I was born to be a Journalist

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...the language of journalism:

  • The language of journalism is concrete and specific.
  • The language of journalism is active.
  • The language of journalism makes meaning early.
  • The language of journalism is democratic.
  • The language of journalism has a voice.
  • The language of journalism strives for clarity.
-Clark & Scanlan pg. 295

When I first read this assigned reading, the first thing that came to mind was something that my mom always says to me: "Jess, you talk like you're writing a book or something." And it's true. I'm not going to lie and say that I'm never dramatic, but that's beside the point. The point is--Clark and Scanlan mentioned that when journalists write, fires are "always raging..." so, in that respect, I guess I was made to be a journalist, because I tend to make mountains out of molehills. I'm not saying that journalists exaggerate the facts--they just spruce them up a bit. After all, that's what the language of journalism is all about, right?

The language of journalism is concrete and specific.Without the details, what kind of a new story would we have? A very weak one. The more specific we get, the more likely people will remember what we write. This is the old "show, don't tell" thing again. A good journalist should paint a pretty picture of words for his/her readers to get the message across.

The language of journalism is active. I'm pretty sure we've already gone over active and passive writing when we discussed the difference between an english essay and a journalism article. But anyway, this is so important in a good news story, because it makes you less wordy when you  just put the important words in--Noun verb. That's all you really need when you're not giving out all the sensory details in your articles.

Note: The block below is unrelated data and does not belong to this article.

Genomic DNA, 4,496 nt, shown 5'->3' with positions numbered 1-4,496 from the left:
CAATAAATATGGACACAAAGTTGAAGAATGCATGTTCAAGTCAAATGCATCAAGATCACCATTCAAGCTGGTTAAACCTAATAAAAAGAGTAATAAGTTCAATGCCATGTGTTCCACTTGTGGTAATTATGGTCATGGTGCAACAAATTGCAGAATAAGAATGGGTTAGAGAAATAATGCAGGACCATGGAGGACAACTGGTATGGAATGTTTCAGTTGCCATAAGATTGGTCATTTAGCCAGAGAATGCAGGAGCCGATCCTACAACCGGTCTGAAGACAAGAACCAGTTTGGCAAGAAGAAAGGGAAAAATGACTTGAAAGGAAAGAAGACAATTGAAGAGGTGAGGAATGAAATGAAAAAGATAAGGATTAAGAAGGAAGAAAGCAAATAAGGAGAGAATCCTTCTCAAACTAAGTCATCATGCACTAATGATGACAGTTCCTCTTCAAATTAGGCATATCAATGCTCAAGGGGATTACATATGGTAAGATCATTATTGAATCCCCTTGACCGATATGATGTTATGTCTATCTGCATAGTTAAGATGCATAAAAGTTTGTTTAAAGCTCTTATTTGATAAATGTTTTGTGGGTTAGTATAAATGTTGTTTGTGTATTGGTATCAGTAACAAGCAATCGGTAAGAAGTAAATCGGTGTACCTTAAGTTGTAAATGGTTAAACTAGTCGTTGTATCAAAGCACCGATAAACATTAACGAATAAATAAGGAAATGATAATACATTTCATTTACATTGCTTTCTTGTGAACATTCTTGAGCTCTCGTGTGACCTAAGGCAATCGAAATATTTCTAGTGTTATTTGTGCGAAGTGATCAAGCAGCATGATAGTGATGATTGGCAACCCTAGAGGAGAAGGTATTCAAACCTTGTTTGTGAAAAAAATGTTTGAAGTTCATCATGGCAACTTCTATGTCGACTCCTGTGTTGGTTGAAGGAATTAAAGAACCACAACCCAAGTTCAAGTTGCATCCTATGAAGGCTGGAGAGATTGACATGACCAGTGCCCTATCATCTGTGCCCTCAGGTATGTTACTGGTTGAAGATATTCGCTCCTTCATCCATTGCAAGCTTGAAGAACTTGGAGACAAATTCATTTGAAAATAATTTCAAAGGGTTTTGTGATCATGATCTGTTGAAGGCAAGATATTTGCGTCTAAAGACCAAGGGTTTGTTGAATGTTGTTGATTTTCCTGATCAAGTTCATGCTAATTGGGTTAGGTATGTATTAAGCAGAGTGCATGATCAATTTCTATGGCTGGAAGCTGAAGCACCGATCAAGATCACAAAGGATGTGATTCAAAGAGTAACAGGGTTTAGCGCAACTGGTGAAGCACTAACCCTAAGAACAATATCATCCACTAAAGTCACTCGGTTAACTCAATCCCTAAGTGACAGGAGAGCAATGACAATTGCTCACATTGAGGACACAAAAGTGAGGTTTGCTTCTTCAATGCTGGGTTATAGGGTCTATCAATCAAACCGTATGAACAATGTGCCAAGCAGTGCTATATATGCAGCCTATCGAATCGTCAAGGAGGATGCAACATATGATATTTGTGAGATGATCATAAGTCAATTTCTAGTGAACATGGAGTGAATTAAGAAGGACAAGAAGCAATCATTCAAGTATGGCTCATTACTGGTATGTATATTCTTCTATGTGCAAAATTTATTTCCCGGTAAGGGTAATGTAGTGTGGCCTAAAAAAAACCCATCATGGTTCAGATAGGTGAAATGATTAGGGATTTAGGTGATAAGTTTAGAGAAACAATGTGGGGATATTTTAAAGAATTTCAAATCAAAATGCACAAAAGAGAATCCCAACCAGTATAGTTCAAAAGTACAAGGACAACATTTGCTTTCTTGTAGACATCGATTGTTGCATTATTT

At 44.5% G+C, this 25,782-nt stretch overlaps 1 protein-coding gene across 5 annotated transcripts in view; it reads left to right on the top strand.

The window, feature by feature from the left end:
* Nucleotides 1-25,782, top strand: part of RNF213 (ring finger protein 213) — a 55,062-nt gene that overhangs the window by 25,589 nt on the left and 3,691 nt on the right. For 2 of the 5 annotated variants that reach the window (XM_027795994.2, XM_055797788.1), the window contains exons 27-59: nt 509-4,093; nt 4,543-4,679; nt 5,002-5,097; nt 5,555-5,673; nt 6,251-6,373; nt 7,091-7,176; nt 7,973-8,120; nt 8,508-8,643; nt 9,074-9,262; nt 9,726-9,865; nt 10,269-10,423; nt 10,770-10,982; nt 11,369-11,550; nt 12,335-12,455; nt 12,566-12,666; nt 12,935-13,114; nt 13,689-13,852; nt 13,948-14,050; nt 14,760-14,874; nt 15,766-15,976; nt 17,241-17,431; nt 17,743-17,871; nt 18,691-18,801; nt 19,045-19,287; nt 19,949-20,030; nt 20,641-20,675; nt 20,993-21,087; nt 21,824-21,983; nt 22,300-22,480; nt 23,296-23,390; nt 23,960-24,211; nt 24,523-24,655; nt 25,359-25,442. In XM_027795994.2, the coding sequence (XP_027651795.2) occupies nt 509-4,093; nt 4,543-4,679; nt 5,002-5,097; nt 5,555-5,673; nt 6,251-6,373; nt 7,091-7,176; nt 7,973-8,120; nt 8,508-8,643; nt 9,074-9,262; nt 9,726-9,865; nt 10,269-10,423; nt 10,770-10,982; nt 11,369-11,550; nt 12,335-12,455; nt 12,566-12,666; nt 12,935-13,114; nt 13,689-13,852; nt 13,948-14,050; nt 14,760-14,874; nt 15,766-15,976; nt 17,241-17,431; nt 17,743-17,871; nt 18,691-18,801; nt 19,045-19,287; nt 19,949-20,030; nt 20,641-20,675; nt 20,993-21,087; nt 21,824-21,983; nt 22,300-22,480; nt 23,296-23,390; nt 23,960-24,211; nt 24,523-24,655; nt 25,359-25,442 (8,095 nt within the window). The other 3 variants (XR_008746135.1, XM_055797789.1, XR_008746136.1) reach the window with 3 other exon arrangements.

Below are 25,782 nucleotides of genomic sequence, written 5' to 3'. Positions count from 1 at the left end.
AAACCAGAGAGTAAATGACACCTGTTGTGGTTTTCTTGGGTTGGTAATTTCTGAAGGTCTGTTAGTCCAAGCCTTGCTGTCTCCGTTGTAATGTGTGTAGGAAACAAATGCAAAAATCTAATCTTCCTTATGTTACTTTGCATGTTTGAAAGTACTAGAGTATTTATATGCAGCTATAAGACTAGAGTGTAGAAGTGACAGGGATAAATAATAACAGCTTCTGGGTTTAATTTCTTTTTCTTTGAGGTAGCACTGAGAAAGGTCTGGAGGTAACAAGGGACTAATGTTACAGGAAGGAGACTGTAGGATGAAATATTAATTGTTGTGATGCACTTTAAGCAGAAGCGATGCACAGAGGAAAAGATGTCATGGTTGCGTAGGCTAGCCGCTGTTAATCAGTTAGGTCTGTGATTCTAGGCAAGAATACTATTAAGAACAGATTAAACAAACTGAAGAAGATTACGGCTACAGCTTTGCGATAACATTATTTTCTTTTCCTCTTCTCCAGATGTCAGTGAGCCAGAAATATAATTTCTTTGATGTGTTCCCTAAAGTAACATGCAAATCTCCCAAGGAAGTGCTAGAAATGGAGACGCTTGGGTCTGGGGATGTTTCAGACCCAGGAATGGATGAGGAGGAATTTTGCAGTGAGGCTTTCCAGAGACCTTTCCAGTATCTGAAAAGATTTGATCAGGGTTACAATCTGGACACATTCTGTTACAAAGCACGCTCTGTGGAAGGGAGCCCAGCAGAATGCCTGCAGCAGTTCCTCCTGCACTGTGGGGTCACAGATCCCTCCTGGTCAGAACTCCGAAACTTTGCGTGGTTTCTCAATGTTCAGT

The language of journalism makes meaning early. From the first paragraph of an article, readers should at least have a grasp of what they're getting into as they read your story. When you get down to the nitty-gritty and you can only write 4-500 words, making those words count is essential.

The language of journalism is democratic.  So this section basically tells us to Keep it simple stupid. Remember that not everyone might have the most amazing vocabulary. We aren't really "dumbing-down" our articles, we're just making sure that as many people as possible will be able to read and understand what we have to say.

The language of journalism has a voice. I felt like this section of the characteristics of the language of journalism was really more of a summary of the other criteria than anything else. But at the same time, I guess it's just reminding us that each journalist has their own writing style, even though we do have a ton of rules to remember and follow. Even so, we can still break one here and there and have a little fun.

The language of journalism strives for Clarity. I don't think they could emphasize this enough. The last thing any journalist wants is to confuse his/her reader. if that happens, the chances of them reading another of your articles (assuming you even get another assignment) go out the window.

So, in review, the language of journalism is a tricky one, but its worth the study, because if you can just master these few steps, I'm pretty sure you can master any writing style, because even though they might be "journalism specific," i'm pretty sure we could apply most of these rules to any form of writing.


Cody Naylor said:

I won't lie to you... this is an impressive blog! I completely agree with you though. Readers have to be excited about the news stories that they read and it is the journalist's job to excite them. How else will newspapers and magazines compete with the flashing, shiny, moving pictures of broadcast news?!

Jessie Krehlik said:

Exactly! Although there still are some really boring articles out there, I get so excited when I read one that really grabs my interest. When I was in high school there were two guys on my newspaper staff who were amazingly witty--I always got a good laugh out of their articles, even when they covered serious issues. This just goes to prove that journalists can still have fun even while getting the job done.

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